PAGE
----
Story by: Jack Meier
Voyager 1 has just made history by being the first manmade object to exit our solar system, NASA stated on Thursday. It has crossed the heliosphere, the magnetic boundary that defines the border between interstellar space and our solar system.
The probe and its brother, Voyager 2, were launched in 1977, sixteen days apart. Voyager 1 is currently at a distance of 18.8 billion kilometers from Earth, and its brother Voyager 2 is 15.3 billion kilometers away. Voyager 1 is currently traveling at a speed of 38,000 miles per hour.
Voyager 2 is estimated to leave the heliosphere in three to four years. Since Voyager 2’s plasma instrument is still functional, we will have a better idea of when exactly the probe crosses into interstellar space.
“In leaving the heliosphere and setting sail on the cosmic sea between the stars, Voyager has joined other historic journeys of exploration; the first circumnavigation of the globe, the first steps on the moon” Ed Stone, chief scientist on the Voyager mission remarked.
How they determined when the spacecraft actually crossed the threshold was tricky, as the plasma measuring instrument broke way back in 1980. To skirt around that handicap, the scientists working on the project measured the waves in the plasma around the craft, and used it to calculate density.
The vibrations were caused by a large coronal mass ejection (solar flare), from the sun in 2012. The ejection formed what Stone called a ‘solar wind tsunami.’
Between October 23rd and November 27th, the spacecraft traveled through an area with an electron density of 0.06 per cubic centimeter. This is still within the interstellar space range, meaning the craft passed through plasma with increasing electron density.
In the interstellar medium, the density of electrons is thought to be between 0.22 and 0.05 electrons per cubic centimeter. Interstellar plasma particles are created by the explosions of giant stars, scientists theorize.
The theory, led by the University of Iowa physicist Donald Gurnett, states that the concentration of plasma particles is thirty times greater outside the heliosphere than inside. This middle ground between the heliosphere and interstellar space is called the heliopause.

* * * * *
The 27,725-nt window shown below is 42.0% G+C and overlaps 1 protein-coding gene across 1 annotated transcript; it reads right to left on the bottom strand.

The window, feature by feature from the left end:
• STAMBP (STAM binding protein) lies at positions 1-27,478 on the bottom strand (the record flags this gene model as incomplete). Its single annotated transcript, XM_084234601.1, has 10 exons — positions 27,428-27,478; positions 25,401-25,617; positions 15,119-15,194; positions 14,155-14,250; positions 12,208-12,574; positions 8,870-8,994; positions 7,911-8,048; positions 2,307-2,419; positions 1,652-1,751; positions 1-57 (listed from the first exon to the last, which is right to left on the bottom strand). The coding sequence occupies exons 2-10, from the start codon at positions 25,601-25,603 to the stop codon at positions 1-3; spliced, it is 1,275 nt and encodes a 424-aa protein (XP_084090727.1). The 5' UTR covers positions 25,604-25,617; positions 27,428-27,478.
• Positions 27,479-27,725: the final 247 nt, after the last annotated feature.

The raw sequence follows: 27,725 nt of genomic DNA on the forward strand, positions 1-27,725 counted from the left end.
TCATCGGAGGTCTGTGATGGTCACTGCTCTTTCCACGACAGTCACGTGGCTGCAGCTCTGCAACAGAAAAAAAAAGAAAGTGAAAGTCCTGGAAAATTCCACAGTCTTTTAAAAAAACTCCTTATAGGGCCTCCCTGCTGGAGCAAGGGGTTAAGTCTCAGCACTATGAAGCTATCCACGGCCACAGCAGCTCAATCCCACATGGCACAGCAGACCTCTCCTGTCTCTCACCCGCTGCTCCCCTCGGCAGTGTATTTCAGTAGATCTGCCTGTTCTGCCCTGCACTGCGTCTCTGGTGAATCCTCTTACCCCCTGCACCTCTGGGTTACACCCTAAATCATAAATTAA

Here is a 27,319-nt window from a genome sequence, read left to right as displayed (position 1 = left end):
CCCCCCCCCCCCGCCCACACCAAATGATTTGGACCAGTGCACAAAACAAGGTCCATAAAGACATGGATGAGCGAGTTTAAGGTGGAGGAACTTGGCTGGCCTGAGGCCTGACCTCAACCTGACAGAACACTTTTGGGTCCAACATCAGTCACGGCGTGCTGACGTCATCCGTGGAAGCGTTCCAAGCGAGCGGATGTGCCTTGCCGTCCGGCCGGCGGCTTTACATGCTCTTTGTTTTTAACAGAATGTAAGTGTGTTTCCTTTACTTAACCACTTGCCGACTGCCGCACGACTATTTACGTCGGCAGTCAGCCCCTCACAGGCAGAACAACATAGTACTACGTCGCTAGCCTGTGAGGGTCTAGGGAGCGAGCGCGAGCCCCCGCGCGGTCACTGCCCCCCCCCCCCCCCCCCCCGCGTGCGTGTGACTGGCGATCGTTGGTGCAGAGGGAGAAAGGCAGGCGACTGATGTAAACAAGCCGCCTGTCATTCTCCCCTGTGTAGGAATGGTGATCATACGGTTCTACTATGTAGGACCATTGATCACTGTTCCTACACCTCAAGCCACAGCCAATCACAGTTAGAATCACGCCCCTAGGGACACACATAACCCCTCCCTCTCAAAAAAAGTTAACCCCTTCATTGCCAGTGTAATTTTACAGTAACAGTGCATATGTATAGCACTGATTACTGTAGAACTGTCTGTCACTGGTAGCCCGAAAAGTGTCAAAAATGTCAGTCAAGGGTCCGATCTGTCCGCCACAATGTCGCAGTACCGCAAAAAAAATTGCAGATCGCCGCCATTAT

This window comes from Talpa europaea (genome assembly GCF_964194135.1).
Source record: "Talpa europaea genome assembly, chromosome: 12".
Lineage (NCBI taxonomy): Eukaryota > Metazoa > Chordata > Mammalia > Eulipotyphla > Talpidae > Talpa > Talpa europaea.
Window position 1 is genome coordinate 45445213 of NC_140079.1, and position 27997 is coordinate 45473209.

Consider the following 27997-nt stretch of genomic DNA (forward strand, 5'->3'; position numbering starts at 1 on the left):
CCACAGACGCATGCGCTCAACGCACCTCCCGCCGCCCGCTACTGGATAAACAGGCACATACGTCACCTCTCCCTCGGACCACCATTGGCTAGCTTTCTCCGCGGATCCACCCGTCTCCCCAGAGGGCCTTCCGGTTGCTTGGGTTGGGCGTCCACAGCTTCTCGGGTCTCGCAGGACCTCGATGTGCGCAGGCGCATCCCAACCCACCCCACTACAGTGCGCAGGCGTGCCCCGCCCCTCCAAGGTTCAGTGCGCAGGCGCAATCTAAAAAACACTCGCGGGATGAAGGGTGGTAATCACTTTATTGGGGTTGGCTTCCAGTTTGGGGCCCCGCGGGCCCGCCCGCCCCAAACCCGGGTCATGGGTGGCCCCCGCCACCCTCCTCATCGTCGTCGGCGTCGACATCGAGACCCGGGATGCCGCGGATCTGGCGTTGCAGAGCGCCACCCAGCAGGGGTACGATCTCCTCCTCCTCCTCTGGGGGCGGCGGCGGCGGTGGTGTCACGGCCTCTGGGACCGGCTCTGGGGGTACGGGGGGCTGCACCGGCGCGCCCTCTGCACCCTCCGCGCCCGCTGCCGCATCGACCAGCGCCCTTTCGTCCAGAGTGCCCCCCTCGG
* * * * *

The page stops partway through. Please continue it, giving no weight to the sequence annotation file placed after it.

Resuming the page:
The probe itself has 68KB of data storage, much, much less than the average smartphone. Scientists communicate with it daily to retrieve the pictures and wipe the memory so more pictures can be taken.
“It’s the little spacecraft that could” said Suzanne Dodd, Voyager project manager.
Scientists are interested in observing the differences between our solar wind, and the solar wind from interstellar space. Our heliosphere is akin to a rock in a river, the solar wind has to flow around it like water around a rock.
Both probes carry the ‘golden record’, a 12 inch gold plated copper disk with sights and sounds from Earth. The idea was that if extraterrestrials find the probe, they will listen to the disk and learn about us and our culture.
The disk has 115 images, and many natural sounds such as birds, surf, thunder, wind, and animals. There is also a compilation of music from different genres and eras. There are greetings spoken in fifty-five different languages, beginning with Akkadian, an ancient Sumer language, and ending with Wu, a modern-day Chinese dialect.
Natural radioactive decay generates enough power to allow Voyager to communicate with Earth and run its instruments. The first instrument will be shut off in 2020, and the spacecraft will go dark in 2025.
But for now, the probe will forge on through the complete darkness that is interstellar space, and hopefully, one day, something else will pick it up.